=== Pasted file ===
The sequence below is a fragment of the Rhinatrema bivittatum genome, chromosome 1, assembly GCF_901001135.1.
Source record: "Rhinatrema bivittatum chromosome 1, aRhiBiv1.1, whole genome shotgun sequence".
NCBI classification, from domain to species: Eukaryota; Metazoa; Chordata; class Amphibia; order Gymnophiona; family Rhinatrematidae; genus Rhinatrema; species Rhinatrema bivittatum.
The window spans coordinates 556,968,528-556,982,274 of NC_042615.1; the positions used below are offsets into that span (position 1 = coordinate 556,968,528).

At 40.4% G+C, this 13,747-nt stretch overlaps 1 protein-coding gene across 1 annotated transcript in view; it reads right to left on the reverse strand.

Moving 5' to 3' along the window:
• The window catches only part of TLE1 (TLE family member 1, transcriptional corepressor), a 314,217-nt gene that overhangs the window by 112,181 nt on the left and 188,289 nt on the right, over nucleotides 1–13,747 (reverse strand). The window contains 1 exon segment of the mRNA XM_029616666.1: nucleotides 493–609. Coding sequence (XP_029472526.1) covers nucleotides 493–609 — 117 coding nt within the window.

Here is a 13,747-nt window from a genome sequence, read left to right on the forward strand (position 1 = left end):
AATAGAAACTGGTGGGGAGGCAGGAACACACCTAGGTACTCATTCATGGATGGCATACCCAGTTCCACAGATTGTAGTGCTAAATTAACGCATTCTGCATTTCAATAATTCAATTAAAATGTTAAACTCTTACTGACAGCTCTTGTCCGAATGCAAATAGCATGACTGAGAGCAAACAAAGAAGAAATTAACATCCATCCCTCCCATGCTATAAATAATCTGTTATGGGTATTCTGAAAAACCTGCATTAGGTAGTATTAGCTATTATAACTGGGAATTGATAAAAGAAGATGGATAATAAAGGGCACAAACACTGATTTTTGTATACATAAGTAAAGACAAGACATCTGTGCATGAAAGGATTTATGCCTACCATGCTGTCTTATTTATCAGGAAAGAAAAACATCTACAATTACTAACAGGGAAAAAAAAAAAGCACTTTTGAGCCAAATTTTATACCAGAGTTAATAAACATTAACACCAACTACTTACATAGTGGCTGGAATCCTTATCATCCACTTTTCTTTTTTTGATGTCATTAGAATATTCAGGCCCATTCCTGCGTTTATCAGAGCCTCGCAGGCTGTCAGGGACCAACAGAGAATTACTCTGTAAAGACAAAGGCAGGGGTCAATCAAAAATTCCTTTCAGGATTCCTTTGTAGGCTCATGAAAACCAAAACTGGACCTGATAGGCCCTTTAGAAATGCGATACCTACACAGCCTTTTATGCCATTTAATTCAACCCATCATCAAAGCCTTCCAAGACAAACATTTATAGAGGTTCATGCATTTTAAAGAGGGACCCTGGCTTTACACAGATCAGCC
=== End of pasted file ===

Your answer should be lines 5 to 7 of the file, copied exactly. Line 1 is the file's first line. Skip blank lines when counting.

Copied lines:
At 40.4% G+C, this 13,747-nt stretch overlaps 1 protein-coding gene across 1 annotated transcript in view; it reads right to left on the reverse strand.

Moving 5' to 3' along the window:
• The window catches only part of TLE1 (TLE family member 1, transcriptional corepressor), a 314,217-nt gene that overhangs the window by 112,181 nt on the left and 188,289 nt on the right, over nucleotides 1–13,747 (reverse strand). The window contains 1 exon segment of the mRNA XM_029616666.1: nucleotides 493–609. Coding sequence (XP_029472526.1) covers nucleotides 493–609 — 117 coding nt within the window.